First of the Fermi-based Quadros to come out next month

Now well established in the desktop space, Nvidia's Fermi architecture is about to enter the professional graphics market. This morning, Nvidia announced a trifecta of new, Fermi-based Quadro graphics cards, plus a new mobile Quadro GPU and a Fermi-powered Quadro Plex system.

Product SPs Memory Mem. interface Mem. bandwidth TDP
Quadro 6000 448 6.0 GB GDDR5 384-bit 144 GB/s 225 W
Quadro 5000 352 2.5 GB GDDR5 320-bit 120 GB/s 152 W
Quadro 4000 256 2.0 GB GDDR5 256-bit 89.6 GB/s 142 W
Quadro 5000M 320 2.0 GB GDDR5 256-bit 76.8 GB/s 100 W
QuadroPlex 7000 896 12.0 GB GDDR5 384-bit 144 GB/s N/A

The Quadro 4000 and 5000 will be available in the first week of August. The Quadro 5000M will follow in September, but you'll have to wait until October for the top-of-the-line Quadro 6000 card. We're told the Quadro 5000M will only show up in 17" mobile workstations from Dell and HP, too.

Thanks to their Fermi guts, these new cards are supposed to bring quite a performance increase over the previous generation—especially in visualization apps involving lots of complex geometry. For example, Nvidia claims the Quadro 6000 is between 1.25 and 3.25 times quicker in SPECviewperf 11 than the Quadro FX 5800, its current flagship.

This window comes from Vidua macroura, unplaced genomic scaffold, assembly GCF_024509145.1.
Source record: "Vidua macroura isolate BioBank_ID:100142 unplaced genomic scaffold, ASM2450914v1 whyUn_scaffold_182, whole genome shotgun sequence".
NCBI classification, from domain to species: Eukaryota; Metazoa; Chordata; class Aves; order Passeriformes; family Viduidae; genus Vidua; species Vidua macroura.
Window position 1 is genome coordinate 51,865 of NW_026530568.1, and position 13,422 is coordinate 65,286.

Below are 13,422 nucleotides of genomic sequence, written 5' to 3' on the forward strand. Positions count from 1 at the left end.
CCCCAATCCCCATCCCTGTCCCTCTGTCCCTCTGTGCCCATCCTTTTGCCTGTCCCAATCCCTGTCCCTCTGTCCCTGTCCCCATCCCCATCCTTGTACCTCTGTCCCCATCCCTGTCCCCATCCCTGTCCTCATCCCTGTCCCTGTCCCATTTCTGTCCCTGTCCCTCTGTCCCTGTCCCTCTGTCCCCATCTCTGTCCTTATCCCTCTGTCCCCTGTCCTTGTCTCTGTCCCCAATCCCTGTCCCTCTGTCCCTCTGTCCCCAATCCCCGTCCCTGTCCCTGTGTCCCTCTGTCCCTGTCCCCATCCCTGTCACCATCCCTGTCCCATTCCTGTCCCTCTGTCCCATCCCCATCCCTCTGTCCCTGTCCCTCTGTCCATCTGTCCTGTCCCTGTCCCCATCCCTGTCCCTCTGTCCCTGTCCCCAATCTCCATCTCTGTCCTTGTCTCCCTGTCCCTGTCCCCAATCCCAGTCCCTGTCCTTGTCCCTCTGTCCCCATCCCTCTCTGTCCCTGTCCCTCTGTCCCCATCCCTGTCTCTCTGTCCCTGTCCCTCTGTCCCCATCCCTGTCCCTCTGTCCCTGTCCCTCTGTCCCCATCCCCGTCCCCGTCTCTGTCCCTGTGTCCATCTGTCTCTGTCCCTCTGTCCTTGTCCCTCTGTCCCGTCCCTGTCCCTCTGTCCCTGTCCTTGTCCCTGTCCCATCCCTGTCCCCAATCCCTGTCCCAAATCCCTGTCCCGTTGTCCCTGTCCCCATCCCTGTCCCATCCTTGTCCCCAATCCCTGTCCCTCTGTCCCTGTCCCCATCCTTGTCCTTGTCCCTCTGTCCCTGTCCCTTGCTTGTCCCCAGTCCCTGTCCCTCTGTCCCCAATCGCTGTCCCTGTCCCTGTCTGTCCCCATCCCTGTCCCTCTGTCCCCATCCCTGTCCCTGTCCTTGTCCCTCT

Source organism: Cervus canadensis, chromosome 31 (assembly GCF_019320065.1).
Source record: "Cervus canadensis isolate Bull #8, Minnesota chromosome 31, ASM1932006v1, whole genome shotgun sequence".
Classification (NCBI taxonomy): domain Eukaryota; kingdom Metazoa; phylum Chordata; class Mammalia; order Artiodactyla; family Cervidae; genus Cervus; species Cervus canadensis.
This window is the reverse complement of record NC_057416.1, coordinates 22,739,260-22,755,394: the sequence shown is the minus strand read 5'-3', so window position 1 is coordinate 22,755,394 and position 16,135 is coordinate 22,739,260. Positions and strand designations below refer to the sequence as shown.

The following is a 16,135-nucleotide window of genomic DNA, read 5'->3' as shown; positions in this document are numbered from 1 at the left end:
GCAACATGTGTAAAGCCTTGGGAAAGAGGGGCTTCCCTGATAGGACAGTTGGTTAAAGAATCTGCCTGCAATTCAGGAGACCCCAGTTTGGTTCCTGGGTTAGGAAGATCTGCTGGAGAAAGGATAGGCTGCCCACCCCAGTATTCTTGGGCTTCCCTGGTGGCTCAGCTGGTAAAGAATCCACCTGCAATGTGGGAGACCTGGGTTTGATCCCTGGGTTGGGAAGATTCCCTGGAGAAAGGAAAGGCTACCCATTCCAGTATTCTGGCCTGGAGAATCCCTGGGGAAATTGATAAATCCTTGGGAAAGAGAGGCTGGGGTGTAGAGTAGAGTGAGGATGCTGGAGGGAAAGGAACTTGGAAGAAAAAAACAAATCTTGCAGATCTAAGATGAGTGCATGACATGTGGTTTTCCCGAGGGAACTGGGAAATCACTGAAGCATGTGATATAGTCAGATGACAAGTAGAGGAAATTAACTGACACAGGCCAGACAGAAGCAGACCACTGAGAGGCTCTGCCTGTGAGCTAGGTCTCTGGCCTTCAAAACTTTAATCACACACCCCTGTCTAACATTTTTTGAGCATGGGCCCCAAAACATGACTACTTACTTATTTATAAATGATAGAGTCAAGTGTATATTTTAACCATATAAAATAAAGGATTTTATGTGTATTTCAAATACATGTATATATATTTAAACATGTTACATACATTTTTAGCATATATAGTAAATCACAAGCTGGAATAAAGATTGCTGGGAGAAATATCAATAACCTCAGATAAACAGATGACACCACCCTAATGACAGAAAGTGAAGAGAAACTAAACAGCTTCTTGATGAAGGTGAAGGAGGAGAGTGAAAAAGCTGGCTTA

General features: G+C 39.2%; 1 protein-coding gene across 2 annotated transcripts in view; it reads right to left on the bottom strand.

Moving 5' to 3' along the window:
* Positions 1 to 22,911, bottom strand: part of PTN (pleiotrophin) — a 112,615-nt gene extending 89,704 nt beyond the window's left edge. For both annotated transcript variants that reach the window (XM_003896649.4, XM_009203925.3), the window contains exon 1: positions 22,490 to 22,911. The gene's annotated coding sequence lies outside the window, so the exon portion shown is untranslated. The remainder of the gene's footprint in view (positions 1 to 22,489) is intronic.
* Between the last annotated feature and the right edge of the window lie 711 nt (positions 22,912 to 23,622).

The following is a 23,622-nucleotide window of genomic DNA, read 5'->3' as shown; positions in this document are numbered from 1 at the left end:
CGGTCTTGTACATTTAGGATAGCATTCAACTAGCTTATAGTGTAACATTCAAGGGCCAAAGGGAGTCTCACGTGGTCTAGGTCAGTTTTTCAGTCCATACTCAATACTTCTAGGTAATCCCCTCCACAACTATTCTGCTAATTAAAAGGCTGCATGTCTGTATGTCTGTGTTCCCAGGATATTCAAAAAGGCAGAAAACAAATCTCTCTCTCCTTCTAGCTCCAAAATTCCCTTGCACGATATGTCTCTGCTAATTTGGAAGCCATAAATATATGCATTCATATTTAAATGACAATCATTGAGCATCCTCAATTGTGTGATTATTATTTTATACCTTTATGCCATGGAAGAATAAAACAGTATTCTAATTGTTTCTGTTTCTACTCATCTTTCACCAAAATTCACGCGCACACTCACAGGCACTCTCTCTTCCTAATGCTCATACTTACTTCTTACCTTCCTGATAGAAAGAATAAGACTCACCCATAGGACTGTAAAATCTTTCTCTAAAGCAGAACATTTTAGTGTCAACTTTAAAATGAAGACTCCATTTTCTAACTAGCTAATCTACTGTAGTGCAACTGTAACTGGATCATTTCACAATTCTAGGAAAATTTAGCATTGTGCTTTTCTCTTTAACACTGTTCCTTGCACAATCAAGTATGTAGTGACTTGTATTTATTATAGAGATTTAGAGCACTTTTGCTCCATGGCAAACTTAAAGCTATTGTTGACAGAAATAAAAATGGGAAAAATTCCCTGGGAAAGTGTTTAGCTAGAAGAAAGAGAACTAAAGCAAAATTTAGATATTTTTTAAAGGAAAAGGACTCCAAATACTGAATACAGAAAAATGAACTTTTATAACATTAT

Performance is only one side of the story, though. The new Quadro cards also have goodies like ECC support (available in the 5000 and 6000 products), SLI Mosaic Mode, and something called 3D Vision Pro.

If you've followed our GeForce 3D Vision coverage, you can probably guess what 3D Vision Pro entails. Just like its desktop counterpart, the technology uses 120Hz displays and active-shutter goggles to output stereoscopic 3D. However, the Pro version interfaces with the GPU via a special three-pin connector, and it supports wireless radio frequency goggles with a range of up to 100 feet.

Incidentally, Nvidia says the new Quadro cards will be ripe for use with the Iray ray-tracing renderer, which Nvidia subsidiary Mental Images has compiled for CUDA. Rendering images in Iray purportedly involves no compromise in quality over the more conventional Mental Ray renderer, but the firm claims a 12X performance improvement over a quad-core Intel Core i7 CPU.

Tip: You can use the A/Z keys to walk threads.
View options

This discussion is now closed.